There's also been discussion about creating standards. I've been experimenting with this during the year, and have been very pleased with my clear rubric that delineates content and skill standards. Whether such an overhaul could be applied in one year is questionable, but the attempt could, I think, make the entire grade teams more aware of unit objectives and whether we are meeting our goals for improving the reading and writing skills of our students. In particular, I've had absolutely fascinating conversations with my colleagues about unit objectives, and to what extent content standards should be applied across the board. Whatever the case, I would press for units to be structured around debate questions so that students can consider controversies of the past as well as controversies surrounding how we remember the past. This would be meant to ensure that they would practice as often as possible the skills of drawing on evidence and rhetoric.

Down the road more interdisciplinary work with other departments (particularly the English department) would be ideal. We read an historical novel with the freshmen, for example. How great would it be if they were reading it for both classes and examining it through two lenses? And we could coordinate themes - while we might discuss arete and the historical development of Classical Greece, the English department could read selections from Homer and consider the heroic cycle.

Hence one of the blessings of having started my teaching career at a  young, visionary school has been observing and participating in the creation of curriculum with a group of people who can balance the values of teamwork with their own independent style of teaching.

Thursday, February 7, 2013

Thesis Writing Exercises

My colleagues in the science and math departments have increasingly used small white boards in their classrooms as a way for students to do quick problem-solving in groups. Talking with them about this inspired me to consider how to use small, portable white boards in my own classroom for writing exercises, and now I do not think I could have a classroom without them again.

I have used the white boards mostly in my AP World History class as a way to practice writing thesis statements. First, students are put into groups and then given a sheet of paper with twenty to thirty pieces of evidence about one or two civilizations that we are studying (not all the evidence may be relevant; I want them to practice sifting through data). Then they are given a question and must use the evidence in front of them to create a thesis statement. When completed we line the boards at the front of the class and read each of them over, giving constructive criticism and praise where appropriate. This has allowed me to easily point out strengths in theses (such as using appropriate transition words and precise verbs) and to allow the students to quickly dissect what makes for a weaker thesis. One of my colleagues gave me the idea of calling such an exercise the "Thesis Olympics".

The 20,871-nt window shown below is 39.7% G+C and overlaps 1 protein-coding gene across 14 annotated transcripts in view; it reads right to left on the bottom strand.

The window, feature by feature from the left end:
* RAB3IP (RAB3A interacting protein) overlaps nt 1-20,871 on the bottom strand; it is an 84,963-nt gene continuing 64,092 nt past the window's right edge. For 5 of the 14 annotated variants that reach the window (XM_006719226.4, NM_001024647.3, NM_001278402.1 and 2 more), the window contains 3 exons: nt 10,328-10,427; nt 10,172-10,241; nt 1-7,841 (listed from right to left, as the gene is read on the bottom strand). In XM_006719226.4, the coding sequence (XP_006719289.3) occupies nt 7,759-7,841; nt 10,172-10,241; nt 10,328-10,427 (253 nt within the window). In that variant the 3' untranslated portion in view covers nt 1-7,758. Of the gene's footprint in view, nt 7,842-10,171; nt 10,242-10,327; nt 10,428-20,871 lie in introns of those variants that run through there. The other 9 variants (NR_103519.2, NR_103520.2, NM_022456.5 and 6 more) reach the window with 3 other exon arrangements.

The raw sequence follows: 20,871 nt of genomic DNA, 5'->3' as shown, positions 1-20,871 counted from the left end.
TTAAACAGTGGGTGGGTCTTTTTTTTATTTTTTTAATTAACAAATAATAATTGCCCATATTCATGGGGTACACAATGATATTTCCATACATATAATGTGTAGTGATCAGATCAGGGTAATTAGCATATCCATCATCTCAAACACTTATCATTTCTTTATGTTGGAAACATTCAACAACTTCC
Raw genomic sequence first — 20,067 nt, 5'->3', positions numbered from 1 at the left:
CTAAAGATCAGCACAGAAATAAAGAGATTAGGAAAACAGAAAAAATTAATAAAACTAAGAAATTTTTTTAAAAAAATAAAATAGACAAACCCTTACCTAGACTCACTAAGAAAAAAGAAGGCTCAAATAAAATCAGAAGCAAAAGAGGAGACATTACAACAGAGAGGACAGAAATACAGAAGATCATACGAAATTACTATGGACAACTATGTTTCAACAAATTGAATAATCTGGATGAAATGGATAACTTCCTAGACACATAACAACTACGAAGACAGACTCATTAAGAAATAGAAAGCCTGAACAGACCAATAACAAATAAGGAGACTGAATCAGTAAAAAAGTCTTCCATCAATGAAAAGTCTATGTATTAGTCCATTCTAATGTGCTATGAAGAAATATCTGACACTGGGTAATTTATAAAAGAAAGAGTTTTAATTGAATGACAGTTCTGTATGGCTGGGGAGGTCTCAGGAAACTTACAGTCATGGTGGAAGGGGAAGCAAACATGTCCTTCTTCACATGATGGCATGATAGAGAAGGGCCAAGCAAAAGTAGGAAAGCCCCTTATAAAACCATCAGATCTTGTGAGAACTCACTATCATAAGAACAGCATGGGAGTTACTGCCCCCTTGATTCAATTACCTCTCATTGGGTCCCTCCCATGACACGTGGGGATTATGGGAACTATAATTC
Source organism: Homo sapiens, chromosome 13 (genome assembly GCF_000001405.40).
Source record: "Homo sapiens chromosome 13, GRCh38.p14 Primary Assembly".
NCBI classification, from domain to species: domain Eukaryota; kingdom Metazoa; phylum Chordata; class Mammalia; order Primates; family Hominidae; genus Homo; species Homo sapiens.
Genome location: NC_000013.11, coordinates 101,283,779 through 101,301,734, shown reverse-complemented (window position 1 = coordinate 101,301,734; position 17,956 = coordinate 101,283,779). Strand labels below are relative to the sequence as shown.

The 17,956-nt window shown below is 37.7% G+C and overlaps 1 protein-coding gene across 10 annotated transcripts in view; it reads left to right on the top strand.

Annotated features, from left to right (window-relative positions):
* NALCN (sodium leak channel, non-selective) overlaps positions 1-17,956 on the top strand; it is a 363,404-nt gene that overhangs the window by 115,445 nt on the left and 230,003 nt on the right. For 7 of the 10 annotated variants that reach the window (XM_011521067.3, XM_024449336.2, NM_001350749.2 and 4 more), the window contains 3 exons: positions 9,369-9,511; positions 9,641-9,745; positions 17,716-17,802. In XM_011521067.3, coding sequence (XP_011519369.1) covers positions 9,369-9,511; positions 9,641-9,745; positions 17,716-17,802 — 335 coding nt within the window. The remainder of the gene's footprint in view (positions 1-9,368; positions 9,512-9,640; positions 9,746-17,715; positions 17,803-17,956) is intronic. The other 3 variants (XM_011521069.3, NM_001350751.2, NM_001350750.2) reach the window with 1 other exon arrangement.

Giving students the same pieces of evidence lets them easily gauge the differences between arguments since they can immediately see the various results from the same set of evidence, but I have also given them different pieces of evidence so that they can reflect on how important it is to articulate an idea well when you cannot assume your audience knows exactly to what you may be referring. For example, below are photos from a recent exercise we did concerning the trade of commodities in world history. Each group was given a packet of primary sources regarding a different commodity (chocolate, salt, fur, and rice) and then had to come up with a thesis answering this question: "How should we understand the role of your commodity in world history?" Considering that the other groups had not read the other sources, we had a good discussion assessing how well the theses articulated an answer. I also posted photos of all the boards from both of my AP sections so the students could review all 8 theses later in their own time. Here are two examples of theses below in their original form.

The white boards have also been great for review games - my favorite so far has been using them as a way for students to compete in Pictionary. Each team selects a member to leave the room and then they all must draw one or separate concept/figures in world history within a time limit. Then the team member returns to the room and the first to successfully figure out the drawing wins a point. They get an extra point if they can also explain the significance of the concept/figure in world history. Here is a fun photo of my students playing this game, with the team members trying to analyze the drawings while their team mates squirm in their seats, pace around the room, and stand in anticipation, waiting for them to figure it out.